In Vivo Tolerability

NLCs are a rather young development; the patents were filed in 1999 explaining why limited data are available. However, again one can refer to the results obtained with

0,001 0,01

SLN-concentration [%]

Figure 6. IL-6 production of macrophages treated with different SLN formulations compared to Lipofundin-treated macrophages. Non-treated macrophages are defined as 1. Modified with permission from [80], N. Schöler, Ph.D. Dissertation, Freie Universität Berlin, 2001.

SLNs. The first studies were performed in mice by injecting extremely high doses of SLNs intraveneously (1.33 g lipid/kg body weight). In these studies, large volumes of SLNs were injected into mice, which means 0.4 mL [56]. Assuming a blood volume of about 2 mL/mouse, about 20% of the blood volume was injected as highly concentrated SLN dispersion. Calculating the injected amount on the basis of medium human body weight (75 kg) would mean that 100 g of solid lipid were injected as a bolus. Of course, such a calculation cannot be done in a strict sense, but illustrates the heavy lipid load in this tolerability study. Injected particles were made from Compritol, and as a second system made from cetyl palmitate. Only with 10% Compritol dispersions was an increase in the weight of the liver and spleen observed, which was reversible after a few weeks. Cetyl palmitate did not lead to any changes. The difference in vivo was explained by the difference in the degradation velocity. Compritol as a lipid with a high fraction of triglycerides is degraded much more slowly; therefore, there is an increase in liver weight. Cetyl palmitate is degraded much faster, thus avoiding a change in the liver weight. This is also a well-known phenomenon when comparing the degradation of LCT and MCT oils. LCT oils are degraded more slowly; during long-term parenteral nutrition, they can increase the liver weight [57]. Transferring these results to NLC means that basically NLCs are even better tolerated than SLNs because they contain fast degrading oils as one component.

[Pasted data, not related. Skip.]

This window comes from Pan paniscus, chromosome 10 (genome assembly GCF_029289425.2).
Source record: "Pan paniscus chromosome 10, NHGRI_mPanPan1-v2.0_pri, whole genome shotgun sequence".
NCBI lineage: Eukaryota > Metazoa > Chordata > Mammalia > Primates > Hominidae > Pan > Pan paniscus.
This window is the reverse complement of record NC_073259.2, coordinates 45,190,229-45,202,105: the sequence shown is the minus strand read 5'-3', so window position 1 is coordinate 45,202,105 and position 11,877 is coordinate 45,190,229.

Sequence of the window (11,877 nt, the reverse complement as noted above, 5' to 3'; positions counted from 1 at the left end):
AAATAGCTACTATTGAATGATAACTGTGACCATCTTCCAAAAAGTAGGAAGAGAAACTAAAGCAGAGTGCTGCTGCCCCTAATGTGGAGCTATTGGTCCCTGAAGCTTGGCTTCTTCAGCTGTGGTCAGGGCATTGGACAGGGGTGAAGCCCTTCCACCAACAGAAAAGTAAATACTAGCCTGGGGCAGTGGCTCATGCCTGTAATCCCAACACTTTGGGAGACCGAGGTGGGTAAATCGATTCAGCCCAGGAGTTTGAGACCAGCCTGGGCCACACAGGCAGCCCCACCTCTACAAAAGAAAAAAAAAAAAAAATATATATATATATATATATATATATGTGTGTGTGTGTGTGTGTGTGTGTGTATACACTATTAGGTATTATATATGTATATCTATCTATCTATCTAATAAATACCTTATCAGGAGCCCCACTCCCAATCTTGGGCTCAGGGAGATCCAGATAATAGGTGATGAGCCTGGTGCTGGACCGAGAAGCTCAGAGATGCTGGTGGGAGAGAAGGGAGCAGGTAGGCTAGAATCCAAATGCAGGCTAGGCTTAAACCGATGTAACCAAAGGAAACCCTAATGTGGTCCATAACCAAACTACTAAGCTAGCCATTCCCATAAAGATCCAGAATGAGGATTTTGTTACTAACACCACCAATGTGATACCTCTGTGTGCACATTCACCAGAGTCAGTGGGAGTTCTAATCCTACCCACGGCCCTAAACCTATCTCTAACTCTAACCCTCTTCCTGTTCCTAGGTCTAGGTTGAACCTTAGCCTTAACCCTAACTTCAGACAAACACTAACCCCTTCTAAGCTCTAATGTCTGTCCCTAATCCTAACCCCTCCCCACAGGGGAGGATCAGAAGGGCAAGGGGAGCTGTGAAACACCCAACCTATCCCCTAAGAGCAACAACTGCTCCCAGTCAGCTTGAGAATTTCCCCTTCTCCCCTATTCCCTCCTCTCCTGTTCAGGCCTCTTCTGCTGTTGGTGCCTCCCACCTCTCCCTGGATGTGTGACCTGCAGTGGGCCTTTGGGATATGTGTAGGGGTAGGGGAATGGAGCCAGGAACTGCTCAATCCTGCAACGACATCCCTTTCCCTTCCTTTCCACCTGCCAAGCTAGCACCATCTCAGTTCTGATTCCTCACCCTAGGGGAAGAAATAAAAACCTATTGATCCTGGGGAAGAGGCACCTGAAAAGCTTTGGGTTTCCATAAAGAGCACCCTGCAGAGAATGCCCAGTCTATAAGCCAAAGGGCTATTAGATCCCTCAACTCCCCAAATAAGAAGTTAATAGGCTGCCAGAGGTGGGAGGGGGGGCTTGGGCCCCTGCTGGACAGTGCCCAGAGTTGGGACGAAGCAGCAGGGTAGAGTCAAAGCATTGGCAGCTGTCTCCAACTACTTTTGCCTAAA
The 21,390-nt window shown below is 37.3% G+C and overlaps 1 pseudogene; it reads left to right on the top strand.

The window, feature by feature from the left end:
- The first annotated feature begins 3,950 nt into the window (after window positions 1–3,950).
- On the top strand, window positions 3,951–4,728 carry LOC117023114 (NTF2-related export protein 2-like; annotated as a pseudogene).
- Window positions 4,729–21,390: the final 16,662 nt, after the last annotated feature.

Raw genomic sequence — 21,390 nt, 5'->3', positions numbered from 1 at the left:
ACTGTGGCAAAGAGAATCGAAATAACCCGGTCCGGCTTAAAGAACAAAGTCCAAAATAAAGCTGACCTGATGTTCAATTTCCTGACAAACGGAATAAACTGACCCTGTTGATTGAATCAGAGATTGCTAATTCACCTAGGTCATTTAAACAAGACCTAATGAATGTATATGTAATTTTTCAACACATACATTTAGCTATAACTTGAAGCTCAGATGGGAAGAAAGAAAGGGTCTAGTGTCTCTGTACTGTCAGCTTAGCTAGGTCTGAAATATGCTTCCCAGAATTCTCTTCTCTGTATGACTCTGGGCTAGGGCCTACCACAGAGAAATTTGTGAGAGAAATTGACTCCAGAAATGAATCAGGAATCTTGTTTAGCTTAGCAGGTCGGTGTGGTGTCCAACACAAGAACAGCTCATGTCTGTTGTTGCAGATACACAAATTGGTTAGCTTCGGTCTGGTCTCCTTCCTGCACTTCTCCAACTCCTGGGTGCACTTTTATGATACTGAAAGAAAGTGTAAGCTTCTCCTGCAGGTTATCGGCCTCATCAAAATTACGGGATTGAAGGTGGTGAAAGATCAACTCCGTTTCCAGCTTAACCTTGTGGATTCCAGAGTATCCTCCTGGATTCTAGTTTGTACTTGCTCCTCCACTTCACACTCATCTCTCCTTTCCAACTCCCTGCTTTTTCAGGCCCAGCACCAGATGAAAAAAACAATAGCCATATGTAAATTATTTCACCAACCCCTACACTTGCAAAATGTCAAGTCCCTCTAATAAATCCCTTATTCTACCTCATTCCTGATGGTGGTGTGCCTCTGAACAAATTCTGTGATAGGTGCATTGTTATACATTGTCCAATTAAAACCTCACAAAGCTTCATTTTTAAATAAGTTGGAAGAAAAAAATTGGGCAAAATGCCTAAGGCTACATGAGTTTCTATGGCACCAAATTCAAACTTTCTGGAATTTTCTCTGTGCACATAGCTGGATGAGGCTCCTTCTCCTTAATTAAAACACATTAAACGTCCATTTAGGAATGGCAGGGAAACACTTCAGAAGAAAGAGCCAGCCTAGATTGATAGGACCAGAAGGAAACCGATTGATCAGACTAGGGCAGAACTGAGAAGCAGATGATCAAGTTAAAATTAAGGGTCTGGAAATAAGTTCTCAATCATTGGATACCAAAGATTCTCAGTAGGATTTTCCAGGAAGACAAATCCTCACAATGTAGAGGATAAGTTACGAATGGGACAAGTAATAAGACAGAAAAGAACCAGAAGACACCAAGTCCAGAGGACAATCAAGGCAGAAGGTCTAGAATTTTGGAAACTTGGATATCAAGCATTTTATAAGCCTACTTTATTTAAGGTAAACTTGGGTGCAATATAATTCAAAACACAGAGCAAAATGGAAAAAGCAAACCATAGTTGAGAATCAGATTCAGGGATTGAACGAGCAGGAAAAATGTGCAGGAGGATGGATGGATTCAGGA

Recently, tissue tolerability studies were performed in chickens. SLN particles made from different lipids and stabilized with different surfactants were injected in the pectoral muscle of chickens [58]. The tolerability was compared to injected Freund's incomplete adjuvants. With the SLNs, no or very little tissue alteration was observed, much less than described, for example, for polymeric particles in the literature (of course, distinctly less compared to Freund's incomplete adjuvants). The tolerability was not at all or very little affected by the nature of the lipid; rather, there was a size effect (larger particles disturbed the tissue more Fig. 7, right). From this, it can also be concluded that NLCs will have a similar excellent tolerability.

■ Cetyl palmitate

■ solid paraffin

Figure 7. Right: foci of tissue alterations of the pectoral musculature (arrow) after injection of larger Compritol SLN. Left: no tissue alterations are found after injection of control.
0 0

Post a comment